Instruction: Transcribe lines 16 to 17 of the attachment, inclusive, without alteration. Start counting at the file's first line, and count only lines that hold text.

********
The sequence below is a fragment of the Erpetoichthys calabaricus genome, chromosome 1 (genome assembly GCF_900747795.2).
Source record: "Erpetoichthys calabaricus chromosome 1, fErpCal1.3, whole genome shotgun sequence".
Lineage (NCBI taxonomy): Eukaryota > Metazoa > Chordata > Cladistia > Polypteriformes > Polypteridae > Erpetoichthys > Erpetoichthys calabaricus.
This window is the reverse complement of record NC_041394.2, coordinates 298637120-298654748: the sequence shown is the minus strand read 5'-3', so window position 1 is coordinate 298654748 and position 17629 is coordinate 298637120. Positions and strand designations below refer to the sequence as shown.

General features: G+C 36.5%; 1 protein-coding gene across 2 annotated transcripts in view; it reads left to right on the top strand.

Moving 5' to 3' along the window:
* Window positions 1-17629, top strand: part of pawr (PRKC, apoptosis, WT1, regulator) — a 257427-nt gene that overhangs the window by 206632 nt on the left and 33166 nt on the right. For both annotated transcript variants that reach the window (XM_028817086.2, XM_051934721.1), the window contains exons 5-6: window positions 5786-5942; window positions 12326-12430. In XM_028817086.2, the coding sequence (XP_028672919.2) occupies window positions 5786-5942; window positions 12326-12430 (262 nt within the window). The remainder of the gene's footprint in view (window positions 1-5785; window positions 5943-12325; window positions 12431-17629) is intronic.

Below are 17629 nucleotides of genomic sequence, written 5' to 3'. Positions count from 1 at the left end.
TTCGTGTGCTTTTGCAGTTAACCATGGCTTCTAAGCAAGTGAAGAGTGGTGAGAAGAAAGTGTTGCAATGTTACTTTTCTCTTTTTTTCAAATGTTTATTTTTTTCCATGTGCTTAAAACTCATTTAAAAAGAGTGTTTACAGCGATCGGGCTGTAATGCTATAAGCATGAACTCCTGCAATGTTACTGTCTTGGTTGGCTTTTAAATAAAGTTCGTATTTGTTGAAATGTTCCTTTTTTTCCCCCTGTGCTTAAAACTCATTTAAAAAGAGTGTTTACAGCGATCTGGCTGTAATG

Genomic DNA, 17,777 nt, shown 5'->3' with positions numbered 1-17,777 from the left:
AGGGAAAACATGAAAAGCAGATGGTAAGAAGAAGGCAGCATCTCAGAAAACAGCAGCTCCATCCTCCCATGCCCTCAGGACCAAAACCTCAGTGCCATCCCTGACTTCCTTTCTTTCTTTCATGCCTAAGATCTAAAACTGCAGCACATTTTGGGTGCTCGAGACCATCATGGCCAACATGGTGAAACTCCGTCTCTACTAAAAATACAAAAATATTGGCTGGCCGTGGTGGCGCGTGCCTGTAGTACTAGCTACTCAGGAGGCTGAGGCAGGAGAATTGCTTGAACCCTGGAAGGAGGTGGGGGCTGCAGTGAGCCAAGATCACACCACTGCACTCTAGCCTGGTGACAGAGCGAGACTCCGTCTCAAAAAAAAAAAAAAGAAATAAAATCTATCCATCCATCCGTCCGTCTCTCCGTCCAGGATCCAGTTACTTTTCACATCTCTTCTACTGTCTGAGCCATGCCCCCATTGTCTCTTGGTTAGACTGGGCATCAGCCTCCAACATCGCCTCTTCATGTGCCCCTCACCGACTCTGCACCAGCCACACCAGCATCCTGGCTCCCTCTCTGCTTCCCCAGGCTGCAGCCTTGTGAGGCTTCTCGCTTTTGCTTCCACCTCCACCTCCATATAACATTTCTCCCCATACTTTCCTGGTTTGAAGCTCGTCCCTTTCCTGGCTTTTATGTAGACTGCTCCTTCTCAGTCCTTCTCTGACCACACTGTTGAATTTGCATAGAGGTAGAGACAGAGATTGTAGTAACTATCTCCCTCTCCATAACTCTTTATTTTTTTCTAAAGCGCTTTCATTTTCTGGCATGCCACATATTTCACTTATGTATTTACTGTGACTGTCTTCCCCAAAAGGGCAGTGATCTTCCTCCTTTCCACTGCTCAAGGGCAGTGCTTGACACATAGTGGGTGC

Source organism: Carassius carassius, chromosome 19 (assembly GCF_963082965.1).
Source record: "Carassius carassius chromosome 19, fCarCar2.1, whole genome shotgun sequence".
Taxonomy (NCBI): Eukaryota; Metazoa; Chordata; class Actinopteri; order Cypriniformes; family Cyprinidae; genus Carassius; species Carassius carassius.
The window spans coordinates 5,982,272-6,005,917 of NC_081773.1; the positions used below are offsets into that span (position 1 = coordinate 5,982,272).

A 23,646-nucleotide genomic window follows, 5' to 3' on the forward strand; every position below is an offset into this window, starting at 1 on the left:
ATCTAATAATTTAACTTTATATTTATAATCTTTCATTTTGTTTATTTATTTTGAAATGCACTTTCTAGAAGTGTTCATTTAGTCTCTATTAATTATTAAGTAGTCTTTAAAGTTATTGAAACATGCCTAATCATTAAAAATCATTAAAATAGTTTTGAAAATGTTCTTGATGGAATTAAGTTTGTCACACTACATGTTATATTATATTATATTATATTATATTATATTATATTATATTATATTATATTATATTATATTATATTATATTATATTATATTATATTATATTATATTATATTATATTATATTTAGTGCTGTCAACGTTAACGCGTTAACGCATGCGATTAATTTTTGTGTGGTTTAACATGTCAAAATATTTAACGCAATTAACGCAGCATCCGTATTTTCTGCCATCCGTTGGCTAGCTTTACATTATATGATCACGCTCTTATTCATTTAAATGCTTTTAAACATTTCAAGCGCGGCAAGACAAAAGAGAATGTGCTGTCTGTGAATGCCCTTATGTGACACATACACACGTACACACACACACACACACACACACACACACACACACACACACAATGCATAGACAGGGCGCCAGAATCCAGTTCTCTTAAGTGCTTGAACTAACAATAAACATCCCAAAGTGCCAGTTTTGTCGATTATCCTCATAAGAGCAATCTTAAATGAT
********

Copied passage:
A 23,646-nucleotide genomic window follows, 5' to 3' on the forward strand; every position below is an offset into this window, starting at 1 on the left:
ATCTAATAATTTAACTTTATATTTATAATCTTTCATTTTGTTTATTTATTTTGAAATGCACTTTCTAGAAGTGTTCATTTAGTCTCTATTAATTATTAAGTAGTCTTTAAAGTTATTGAAACATGCCTAATCATTAAAAATCATTAAAATAGTTTTGAAAATGTTCTTGATGGAATTAAGTTTGTCACACTACATGTTATATTATATTATATTATATTATATTATATTATATTATATTATATTATATTATATTATATTATATTATATTATATTATATTATATTATATTATATTATATTATATTATATTTAGTGCTGTCAACGTTAACGCGTTAACGCATGCGATTAATTTTTGTGTGGTTTAACATGTCAAAATATTTAACGCAATTAACGCAGCATCCGTATTTTCTGCCATCCGTTGGCTAGCTTTACATTATATGATCACGCTCTTATTCATTTAAATGCTTTTAAACATTTCAAGCGCGGCAAGACAAAAGAGAATGTGCTGTCTGTGAATGCCCTTATGTGACACATACACACGTACACACACACACACACACACACACACACACACACACACACACAATGCATAGACAGGGCGCCAGAATCCAGTTCTCTTAAGTGCTTGAACTAACAATAAACATCCCAAAGTGCCAGTTTTGTCGATTATCCTCATAAGAGCAATCTTAAATGAT